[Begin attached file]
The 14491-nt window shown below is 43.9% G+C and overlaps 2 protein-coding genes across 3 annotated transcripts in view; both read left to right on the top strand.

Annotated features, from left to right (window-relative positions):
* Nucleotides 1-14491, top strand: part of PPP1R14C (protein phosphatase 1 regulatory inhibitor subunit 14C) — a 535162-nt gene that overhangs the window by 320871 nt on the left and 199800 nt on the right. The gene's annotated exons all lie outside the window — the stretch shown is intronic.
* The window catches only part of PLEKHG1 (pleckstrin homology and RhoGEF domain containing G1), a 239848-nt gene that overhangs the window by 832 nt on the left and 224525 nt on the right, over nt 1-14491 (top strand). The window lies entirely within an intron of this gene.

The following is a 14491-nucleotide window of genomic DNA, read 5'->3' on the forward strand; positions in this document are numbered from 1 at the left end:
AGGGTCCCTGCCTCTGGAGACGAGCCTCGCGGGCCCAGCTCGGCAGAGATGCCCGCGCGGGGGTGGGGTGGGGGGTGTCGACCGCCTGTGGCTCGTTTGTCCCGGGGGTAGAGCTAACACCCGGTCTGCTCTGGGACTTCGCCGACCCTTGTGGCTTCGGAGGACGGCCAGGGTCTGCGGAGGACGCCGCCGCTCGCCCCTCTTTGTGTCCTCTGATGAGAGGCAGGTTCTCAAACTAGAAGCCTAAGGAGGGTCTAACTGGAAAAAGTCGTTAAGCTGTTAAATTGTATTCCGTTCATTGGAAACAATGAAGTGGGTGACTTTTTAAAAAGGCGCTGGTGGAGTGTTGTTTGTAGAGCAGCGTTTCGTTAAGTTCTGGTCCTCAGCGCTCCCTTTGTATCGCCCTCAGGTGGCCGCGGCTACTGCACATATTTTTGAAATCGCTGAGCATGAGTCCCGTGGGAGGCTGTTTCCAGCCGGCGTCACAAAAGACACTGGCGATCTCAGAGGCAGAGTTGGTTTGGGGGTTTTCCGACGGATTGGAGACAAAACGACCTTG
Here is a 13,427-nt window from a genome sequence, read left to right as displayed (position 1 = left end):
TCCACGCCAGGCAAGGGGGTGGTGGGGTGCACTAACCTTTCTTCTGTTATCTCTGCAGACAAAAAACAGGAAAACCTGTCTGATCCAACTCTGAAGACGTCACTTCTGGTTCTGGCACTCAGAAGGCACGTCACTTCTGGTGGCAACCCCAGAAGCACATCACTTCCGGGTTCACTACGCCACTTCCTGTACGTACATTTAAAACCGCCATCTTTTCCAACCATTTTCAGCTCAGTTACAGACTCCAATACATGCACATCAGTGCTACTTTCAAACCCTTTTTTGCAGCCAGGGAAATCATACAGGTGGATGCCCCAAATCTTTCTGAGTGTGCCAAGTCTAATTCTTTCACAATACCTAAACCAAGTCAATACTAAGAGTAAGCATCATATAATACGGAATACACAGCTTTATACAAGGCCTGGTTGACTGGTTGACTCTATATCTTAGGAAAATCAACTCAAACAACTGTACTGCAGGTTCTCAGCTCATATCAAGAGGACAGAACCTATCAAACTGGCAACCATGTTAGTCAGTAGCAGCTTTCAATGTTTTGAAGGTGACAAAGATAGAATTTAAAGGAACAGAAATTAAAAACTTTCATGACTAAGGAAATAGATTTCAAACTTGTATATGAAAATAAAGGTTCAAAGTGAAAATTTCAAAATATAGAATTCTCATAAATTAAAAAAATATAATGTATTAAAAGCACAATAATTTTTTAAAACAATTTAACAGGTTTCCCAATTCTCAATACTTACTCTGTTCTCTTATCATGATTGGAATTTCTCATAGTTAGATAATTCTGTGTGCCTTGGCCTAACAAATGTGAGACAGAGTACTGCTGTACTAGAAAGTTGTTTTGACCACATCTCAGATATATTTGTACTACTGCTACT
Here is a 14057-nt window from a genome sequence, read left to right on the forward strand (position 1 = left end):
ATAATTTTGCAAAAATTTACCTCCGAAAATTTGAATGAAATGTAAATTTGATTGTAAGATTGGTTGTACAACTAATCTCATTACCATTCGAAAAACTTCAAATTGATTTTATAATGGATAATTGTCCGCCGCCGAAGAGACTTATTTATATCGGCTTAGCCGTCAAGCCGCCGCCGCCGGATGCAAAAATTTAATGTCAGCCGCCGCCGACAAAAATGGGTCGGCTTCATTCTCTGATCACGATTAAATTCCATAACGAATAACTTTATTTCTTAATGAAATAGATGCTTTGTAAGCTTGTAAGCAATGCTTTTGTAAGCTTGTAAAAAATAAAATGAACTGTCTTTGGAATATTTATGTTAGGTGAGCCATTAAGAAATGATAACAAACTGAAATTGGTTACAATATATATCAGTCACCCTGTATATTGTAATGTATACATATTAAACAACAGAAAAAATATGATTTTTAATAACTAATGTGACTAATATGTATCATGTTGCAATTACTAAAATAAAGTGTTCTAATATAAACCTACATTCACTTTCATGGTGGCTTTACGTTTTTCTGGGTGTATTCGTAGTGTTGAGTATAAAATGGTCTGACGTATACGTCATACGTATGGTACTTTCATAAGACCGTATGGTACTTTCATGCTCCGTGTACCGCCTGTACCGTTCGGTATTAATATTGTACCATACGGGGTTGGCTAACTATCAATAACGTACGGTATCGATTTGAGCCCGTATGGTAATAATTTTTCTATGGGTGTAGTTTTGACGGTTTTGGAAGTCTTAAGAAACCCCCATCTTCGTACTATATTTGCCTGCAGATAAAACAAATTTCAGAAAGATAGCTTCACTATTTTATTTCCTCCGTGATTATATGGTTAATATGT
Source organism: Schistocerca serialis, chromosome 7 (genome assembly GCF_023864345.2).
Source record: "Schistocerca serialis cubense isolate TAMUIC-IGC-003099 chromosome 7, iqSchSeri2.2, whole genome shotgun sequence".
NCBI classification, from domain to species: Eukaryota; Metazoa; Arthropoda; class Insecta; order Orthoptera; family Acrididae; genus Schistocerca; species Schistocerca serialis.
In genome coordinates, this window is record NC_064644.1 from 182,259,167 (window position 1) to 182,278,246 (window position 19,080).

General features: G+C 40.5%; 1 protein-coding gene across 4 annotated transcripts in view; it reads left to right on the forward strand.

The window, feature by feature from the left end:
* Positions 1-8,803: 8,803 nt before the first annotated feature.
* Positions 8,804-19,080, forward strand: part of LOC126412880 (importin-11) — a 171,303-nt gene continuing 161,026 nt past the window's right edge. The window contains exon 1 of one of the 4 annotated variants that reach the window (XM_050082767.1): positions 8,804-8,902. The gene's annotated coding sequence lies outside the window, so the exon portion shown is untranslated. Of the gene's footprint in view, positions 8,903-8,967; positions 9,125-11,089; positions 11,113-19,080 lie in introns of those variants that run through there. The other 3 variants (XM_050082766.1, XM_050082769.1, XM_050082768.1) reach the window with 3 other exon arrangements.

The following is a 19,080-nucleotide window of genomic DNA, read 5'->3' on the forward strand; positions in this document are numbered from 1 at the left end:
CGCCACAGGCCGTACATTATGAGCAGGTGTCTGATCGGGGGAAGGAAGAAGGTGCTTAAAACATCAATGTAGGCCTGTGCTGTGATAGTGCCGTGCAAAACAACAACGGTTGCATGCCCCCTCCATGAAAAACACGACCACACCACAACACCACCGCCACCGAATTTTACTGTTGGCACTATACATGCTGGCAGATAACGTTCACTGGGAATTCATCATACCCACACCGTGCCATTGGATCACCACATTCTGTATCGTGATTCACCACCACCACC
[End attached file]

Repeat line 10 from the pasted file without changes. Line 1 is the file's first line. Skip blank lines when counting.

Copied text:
ATAATTTTGCAAAAATTTACCTCCGAAAATTTGAATGAAATGTAAATTTGATTGTAAGATTGGTTGTACAACTAATCTCATTACCATTCGAAAAACTTCAAATTGATTTTATAATGGATAATTGTCCGCCGCCGAAGAGACTTATTTATATCGGCTTAGCCGTCAAGCCGCCGCCGCCGGATGCAAAAATTTAATGTCAGCCGCCGCCGACAAAAATGGGTCGGCTTCATTCTCTGATCACGATTAAATTCCATAACGAATAACTTTATTTCTTAATGAAATAGATGCTTTGTAAGCTTGTAAGCAATGCTTTTGTAAGCTTGTAAAAAATAAAATGAACTGTCTTTGGAATATTTATGTTAGGTGAGCCATTAAGAAATGATAACAAACTGAAATTGGTTACAATATATATCAGTCACCCTGTATATTGTAATGTATACATATTAAACAACAGAAAAAATATGATTTTTAATAACTAATGTGACTAATATGTATCATGTTGCAATTACTAAAATAAAGTGTTCTAATATAAACCTACATTCACTTTCATGGTGGCTTTACGTTTTTCTGGGTGTATTCGTAGTGTTGAGTATAAAATGGTCTGACGTATACGTCATACGTATGGTACTTTCATAAGACCGTATGGTACTTTCATGCTCCGTGTACCGCCTGTACCGTTCGGTATTAATATTGTACCATACGGGGTTGGCTAACTATCAATAACGTACGGTATCGATTTGAGCCCGTATGGTAATAATTTTTCTATGGGTGTAGTTTTGACGGTTTTGGAAGTCTTAAGAAACCCCCATCTTCGTACTATATTTGCCTGCAGATAAAACAAATTTCAGAAAGATAGCTTCACTATTTTATTTCCTCCGTGATTATATGGTTAATATGT